Grid and Distributed Computing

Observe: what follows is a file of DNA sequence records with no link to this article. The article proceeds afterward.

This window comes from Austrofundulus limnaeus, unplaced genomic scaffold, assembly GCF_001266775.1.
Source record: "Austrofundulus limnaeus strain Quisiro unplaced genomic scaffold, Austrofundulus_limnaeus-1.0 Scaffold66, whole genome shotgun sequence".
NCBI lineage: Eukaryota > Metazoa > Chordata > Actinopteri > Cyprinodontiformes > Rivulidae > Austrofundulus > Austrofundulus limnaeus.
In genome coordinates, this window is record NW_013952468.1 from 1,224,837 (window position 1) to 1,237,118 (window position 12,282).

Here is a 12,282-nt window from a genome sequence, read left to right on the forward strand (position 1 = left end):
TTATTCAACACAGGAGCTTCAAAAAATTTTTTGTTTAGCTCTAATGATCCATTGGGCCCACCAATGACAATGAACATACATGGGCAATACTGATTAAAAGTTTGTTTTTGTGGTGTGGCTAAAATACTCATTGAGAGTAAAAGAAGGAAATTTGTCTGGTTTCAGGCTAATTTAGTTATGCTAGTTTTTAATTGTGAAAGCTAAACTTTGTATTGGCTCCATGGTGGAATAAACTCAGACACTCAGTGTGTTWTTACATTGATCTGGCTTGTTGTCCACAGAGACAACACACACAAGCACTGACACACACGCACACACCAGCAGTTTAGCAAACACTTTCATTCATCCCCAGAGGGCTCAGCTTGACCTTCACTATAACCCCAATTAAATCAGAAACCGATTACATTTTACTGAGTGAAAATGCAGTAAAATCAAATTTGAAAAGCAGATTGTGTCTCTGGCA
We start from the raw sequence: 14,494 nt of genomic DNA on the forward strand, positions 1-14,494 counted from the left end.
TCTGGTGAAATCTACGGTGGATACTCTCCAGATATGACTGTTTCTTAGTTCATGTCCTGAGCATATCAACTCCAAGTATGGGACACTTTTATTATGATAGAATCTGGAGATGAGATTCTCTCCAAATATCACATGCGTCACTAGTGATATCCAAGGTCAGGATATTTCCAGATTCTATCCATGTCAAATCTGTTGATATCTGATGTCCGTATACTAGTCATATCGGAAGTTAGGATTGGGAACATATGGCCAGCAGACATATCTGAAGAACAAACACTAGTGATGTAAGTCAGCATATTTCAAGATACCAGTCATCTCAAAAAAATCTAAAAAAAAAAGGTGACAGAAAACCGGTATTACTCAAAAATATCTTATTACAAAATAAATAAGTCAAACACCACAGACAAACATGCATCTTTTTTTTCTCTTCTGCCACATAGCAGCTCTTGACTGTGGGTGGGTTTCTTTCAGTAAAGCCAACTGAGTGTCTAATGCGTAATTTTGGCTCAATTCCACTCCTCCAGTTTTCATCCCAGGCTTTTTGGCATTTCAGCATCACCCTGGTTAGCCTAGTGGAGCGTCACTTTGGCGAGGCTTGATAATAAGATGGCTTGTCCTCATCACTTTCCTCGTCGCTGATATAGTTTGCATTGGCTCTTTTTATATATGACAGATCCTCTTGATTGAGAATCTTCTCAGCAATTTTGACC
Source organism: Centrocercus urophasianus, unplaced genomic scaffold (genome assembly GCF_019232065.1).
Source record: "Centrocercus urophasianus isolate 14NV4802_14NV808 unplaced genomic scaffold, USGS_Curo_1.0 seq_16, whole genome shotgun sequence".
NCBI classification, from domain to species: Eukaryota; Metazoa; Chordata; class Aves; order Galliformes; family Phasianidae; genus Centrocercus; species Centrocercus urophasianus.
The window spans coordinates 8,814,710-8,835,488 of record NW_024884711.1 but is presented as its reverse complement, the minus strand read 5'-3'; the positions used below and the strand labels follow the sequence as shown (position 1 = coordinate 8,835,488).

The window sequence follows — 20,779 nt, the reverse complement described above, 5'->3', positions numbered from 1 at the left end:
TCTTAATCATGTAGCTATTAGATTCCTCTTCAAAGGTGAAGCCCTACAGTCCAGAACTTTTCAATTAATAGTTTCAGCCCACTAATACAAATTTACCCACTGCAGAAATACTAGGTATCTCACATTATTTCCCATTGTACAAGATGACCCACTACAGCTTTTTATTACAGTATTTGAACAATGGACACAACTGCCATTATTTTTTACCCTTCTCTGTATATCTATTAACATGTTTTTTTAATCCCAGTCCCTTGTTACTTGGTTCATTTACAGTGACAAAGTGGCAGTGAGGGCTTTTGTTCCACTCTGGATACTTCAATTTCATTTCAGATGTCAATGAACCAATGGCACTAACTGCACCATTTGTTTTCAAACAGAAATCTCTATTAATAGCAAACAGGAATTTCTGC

As future generation information technology (FGIT) becomes specialized and fr- mented, it is easy to lose sight that many topics in FGIT have common threads and, because of this, advances in one discipline may be transmitted to others. Presentation of recent results obtained in different disciplines encourages this interchange for the advancement of FGIT as a whole. Of particular interest are hybrid solutions that c- bine ideas taken from multiple disciplines in order to achieve something more signi- cant than the sum of the individual parts. Through such hybrid philosophy, a new principle can be discovered, which has the propensity to propagate throughout mul- faceted disciplines. FGIT 2009 was the first mega-conference that attempted to follow the above idea of hybridization in FGIT in a form of multiple events related to particular disciplines of IT, conducted by separate scientific committees, but coordinated in order to expose the most important contributions. It included the following international conferences: Advanced Software Engineering and Its Applications (ASEA), Bio-Science and Bio-Technology (BSBT), Control and Automation (CA), Database Theory and Application (DTA), D- aster Recovery and Business Continuity (DRBC; published independently), Future G- eration Communication and Networking (FGCN) that was combined with Advanced Communication and Networking (ACN), Grid and Distributed Computing (GDC), M- timedia, Computer Graphics and Broadcasting (MulGraB), Security Technology (SecTech), Signal Processing, Image Processing and Pattern Recognition (SIP), and- and e-Service, Science and Technology (UNESST).